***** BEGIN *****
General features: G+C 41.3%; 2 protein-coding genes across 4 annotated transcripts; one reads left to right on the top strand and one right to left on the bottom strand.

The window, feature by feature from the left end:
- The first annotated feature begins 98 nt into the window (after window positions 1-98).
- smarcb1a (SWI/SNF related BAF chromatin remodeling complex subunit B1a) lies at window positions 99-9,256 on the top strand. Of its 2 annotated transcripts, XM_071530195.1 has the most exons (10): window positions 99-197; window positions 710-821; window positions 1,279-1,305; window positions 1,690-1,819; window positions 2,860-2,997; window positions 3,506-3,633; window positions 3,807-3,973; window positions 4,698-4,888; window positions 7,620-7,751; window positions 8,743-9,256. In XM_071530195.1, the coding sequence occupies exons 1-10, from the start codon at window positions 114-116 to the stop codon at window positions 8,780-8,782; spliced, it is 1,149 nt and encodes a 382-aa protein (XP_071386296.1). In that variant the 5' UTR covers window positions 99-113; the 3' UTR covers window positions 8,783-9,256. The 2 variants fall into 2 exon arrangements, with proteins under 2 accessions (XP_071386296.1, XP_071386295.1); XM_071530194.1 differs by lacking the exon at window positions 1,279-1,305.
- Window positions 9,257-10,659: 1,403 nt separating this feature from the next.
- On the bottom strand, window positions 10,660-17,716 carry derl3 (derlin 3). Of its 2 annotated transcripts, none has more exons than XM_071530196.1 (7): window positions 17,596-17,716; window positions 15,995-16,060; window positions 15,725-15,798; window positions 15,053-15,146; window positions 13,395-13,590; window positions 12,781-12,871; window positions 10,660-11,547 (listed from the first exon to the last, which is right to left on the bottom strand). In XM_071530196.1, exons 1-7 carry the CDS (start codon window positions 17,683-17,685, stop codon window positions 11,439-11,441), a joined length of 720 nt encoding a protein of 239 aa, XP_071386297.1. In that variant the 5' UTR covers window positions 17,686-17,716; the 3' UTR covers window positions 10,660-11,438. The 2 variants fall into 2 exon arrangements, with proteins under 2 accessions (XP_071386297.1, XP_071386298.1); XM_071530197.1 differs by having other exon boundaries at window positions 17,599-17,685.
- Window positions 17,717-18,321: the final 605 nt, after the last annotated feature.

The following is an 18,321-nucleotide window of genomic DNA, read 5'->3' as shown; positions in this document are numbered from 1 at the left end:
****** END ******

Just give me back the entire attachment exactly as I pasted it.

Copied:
General features: G+C 41.3%; 2 protein-coding genes across 4 annotated transcripts; one reads left to right on the top strand and one right to left on the bottom strand.

The window, feature by feature from the left end:
- The first annotated feature begins 98 nt into the window (after window positions 1-98).
- smarcb1a (SWI/SNF related BAF chromatin remodeling complex subunit B1a) lies at window positions 99-9,256 on the top strand. Of its 2 annotated transcripts, XM_071530195.1 has the most exons (10): window positions 99-197; window positions 710-821; window positions 1,279-1,305; window positions 1,690-1,819; window positions 2,860-2,997; window positions 3,506-3,633; window positions 3,807-3,973; window positions 4,698-4,888; window positions 7,620-7,751; window positions 8,743-9,256. In XM_071530195.1, the coding sequence occupies exons 1-10, from the start codon at window positions 114-116 to the stop codon at window positions 8,780-8,782; spliced, it is 1,149 nt and encodes a 382-aa protein (XP_071386296.1). In that variant the 5' UTR covers window positions 99-113; the 3' UTR covers window positions 8,783-9,256. The 2 variants fall into 2 exon arrangements, with proteins under 2 accessions (XP_071386296.1, XP_071386295.1); XM_071530194.1 differs by lacking the exon at window positions 1,279-1,305.
- Window positions 9,257-10,659: 1,403 nt separating this feature from the next.
- On the bottom strand, window positions 10,660-17,716 carry derl3 (derlin 3). Of its 2 annotated transcripts, none has more exons than XM_071530196.1 (7): window positions 17,596-17,716; window positions 15,995-16,060; window positions 15,725-15,798; window positions 15,053-15,146; window positions 13,395-13,590; window positions 12,781-12,871; window positions 10,660-11,547 (listed from the first exon to the last, which is right to left on the bottom strand). In XM_071530196.1, exons 1-7 carry the CDS (start codon window positions 17,683-17,685, stop codon window positions 11,439-11,441), a joined length of 720 nt encoding a protein of 239 aa, XP_071386297.1. In that variant the 5' UTR covers window positions 17,686-17,716; the 3' UTR covers window positions 10,660-11,438. The 2 variants fall into 2 exon arrangements, with proteins under 2 accessions (XP_071386297.1, XP_071386298.1); XM_071530197.1 differs by having other exon boundaries at window positions 17,599-17,685.
- Window positions 17,717-18,321: the final 605 nt, after the last annotated feature.

The following is an 18,321-nucleotide window of genomic DNA, read 5'->3' as shown; positions in this document are numbered from 1 at the left end: